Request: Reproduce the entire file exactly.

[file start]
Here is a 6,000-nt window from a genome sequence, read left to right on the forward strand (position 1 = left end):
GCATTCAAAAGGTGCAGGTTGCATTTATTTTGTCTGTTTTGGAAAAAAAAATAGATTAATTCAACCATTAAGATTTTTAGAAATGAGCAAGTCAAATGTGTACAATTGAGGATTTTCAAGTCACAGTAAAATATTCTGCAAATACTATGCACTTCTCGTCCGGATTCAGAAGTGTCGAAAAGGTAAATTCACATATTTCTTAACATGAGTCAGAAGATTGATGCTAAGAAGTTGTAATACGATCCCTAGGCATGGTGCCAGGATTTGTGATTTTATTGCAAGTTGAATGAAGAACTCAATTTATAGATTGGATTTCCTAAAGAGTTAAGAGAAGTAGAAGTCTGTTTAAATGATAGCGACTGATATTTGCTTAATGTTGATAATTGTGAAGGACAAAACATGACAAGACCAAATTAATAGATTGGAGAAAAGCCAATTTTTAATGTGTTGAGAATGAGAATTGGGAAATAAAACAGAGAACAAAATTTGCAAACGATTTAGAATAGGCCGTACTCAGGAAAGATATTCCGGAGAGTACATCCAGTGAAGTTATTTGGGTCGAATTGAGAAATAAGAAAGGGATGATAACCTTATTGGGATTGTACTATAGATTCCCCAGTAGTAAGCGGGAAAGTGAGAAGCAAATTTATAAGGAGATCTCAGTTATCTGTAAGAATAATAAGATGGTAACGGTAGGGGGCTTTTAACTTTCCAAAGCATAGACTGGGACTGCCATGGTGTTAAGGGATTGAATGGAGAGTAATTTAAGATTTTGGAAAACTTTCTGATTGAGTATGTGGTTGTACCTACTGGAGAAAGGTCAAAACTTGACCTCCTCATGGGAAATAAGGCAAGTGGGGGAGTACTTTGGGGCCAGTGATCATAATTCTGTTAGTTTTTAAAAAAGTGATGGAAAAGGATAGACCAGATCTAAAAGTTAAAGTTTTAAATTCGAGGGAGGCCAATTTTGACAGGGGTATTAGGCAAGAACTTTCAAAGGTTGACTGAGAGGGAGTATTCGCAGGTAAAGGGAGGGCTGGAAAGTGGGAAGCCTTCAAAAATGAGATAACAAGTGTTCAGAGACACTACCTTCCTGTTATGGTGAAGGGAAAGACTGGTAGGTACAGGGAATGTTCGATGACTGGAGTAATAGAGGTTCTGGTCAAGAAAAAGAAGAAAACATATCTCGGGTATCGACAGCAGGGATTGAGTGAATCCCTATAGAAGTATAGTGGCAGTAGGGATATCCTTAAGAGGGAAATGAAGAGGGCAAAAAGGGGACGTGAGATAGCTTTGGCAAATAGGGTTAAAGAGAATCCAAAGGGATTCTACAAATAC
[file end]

Here is a 6,000-nt window from a genome sequence, read left to right on the forward strand (position 1 = left end):
GCATTCAAAAGGTGCAGGTTGCATTTATTTTGTCTGTTTTGGAAAAAAAAATAGATTAATTCAACCATTAAGATTTTTAGAAATGAGCAAGTCAAATGTGTACAATTGAGGATTTTCAAGTCACAGTAAAATATTCTGCAAATACTATGCACTTCTCGTCCGGATTCAGAAGTGTCGAAAAGGTAAATTCACATATTTCTTAACATGAGTCAGAAGATTGATGCTAAGAAGTTGTAATACGATCCCTAGGCATGGTGCCAGGATTTGTGATTTTATTGCAAGTTGAATGAAGAACTCAATTTATAGATTGGATTTCCTAAAGAGTTAAGAGAAGTAGAAGTCTGTTTAAATGATAGCGACTGATATTTGCTTAATGTTGATAATTGTGAAGGACAAAACATGACAAGACCAAATTAATAGATTGGAGAAAAGCCAATTTTTAATGTGTTGAGAATGAGAATTGGGAAATAAAACAGAGAACAAAATTTGCAAACGATTTAGAATAGGCCGTACTCAGGAAAGATATTCCGGAGAGTACATCCAGTGAAGTTATTTGGGTCGAATTGAGAAATAAGAAAGGGATGATAACCTTATTGGGATTGTACTATAGATTCCCCAGTAGTAAGCGGGAAAGTGAGAAGCAAATTTATAAGGAGATCTCAGTTATCTGTAAGAATAATAAGATGGTAACGGTAGGGGGCTTTTAACTTTCCAAAGCATAGACTGGGACTGCCATGGTGTTAAGGGATTGAATGGAGAGTAATTTAAGATTTTGGAAAACTTTCTGATTGAGTATGTGGTTGTACCTACTGGAGAAAGGTCAAAACTTGACCTCCTCATGGGAAATAAGGCAAGTGGGGGAGTACTTTGGGGCCAGTGATCATAATTCTGTTAGTTTTTAAAAAAGTGATGGAAAAGGATAGACCAGATCTAAAAGTTAAAGTTTTAAATTCGAGGGAGGCCAATTTTGACAGGGGTATTAGGCAAGAACTTTCAAAGGTTGACTGAGAGGGAGTATTCGCAGGTAAAGGGAGGGCTGGAAAGTGGGAAGCCTTCAAAAATGAGATAACAAGTGTTCAGAGACACTACCTTCCTGTTATGGTGAAGGGAAAGACTGGTAGGTACAGGGAATGTTCGATGACTGGAGTAATAGAGGTTCTGGTCAAGAAAAAGAAGAAAACATATCTCGGGTATCGACAGCAGGGATTGAGTGAATCCCTATAGAAGTATAGTGGCAGTAGGGATATCCTTAAGAGGGAAATGAAGAGGGCAAAAAGGGGACGTGAGATAGCTTTGGCAAATAGGGTTAAAGAGAATCCAAAGGGATTCTACAAATAC